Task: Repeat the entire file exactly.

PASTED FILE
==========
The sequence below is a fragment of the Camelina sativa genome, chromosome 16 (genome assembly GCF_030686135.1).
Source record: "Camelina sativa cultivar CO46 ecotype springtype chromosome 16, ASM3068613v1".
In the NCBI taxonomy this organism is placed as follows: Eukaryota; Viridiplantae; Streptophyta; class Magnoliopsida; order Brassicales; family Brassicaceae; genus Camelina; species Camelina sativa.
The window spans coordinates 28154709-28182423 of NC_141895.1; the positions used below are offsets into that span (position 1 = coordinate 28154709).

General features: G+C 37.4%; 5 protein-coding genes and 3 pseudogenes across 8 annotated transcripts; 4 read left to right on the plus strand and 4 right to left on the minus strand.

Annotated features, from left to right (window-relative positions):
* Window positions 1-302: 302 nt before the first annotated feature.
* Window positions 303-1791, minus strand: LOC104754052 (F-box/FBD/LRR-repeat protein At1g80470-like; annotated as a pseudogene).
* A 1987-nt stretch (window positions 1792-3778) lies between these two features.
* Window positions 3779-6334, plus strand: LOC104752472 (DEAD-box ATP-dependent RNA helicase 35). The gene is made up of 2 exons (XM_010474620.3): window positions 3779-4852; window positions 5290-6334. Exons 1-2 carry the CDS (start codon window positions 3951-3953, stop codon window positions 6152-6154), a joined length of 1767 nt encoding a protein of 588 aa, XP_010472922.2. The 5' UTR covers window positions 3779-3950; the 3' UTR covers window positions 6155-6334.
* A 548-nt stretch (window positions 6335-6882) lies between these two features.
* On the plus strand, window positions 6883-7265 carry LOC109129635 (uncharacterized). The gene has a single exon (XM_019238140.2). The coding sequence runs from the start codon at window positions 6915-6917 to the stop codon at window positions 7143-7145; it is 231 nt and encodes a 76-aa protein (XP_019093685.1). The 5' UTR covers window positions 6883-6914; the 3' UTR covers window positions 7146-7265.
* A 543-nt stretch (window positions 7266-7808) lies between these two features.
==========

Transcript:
The sequence below is a fragment of the Camelina sativa genome, chromosome 16 (genome assembly GCF_030686135.1).
Source record: "Camelina sativa cultivar CO46 ecotype springtype chromosome 16, ASM3068613v1".
In the NCBI taxonomy this organism is placed as follows: Eukaryota; Viridiplantae; Streptophyta; class Magnoliopsida; order Brassicales; family Brassicaceae; genus Camelina; species Camelina sativa.
The window spans coordinates 28154709-28182423 of NC_141895.1; the positions used below are offsets into that span (position 1 = coordinate 28154709).

General features: G+C 37.4%; 5 protein-coding genes and 3 pseudogenes across 8 annotated transcripts; 4 read left to right on the plus strand and 4 right to left on the minus strand.

Annotated features, from left to right (window-relative positions):
* Window positions 1-302: 302 nt before the first annotated feature.
* Window positions 303-1791, minus strand: LOC104754052 (F-box/FBD/LRR-repeat protein At1g80470-like; annotated as a pseudogene).
* A 1987-nt stretch (window positions 1792-3778) lies between these two features.
* Window positions 3779-6334, plus strand: LOC104752472 (DEAD-box ATP-dependent RNA helicase 35). The gene is made up of 2 exons (XM_010474620.3): window positions 3779-4852; window positions 5290-6334. Exons 1-2 carry the CDS (start codon window positions 3951-3953, stop codon window positions 6152-6154), a joined length of 1767 nt encoding a protein of 588 aa, XP_010472922.2. The 5' UTR covers window positions 3779-3950; the 3' UTR covers window positions 6155-6334.
* A 548-nt stretch (window positions 6335-6882) lies between these two features.
* On the plus strand, window positions 6883-7265 carry LOC109129635 (uncharacterized). The gene has a single exon (XM_019238140.2). The coding sequence runs from the start codon at window positions 6915-6917 to the stop codon at window positions 7143-7145; it is 231 nt and encodes a 76-aa protein (XP_019093685.1). The 5' UTR covers window positions 6883-6914; the 3' UTR covers window positions 7146-7265.
* A 543-nt stretch (window positions 7266-7808) lies between these two features.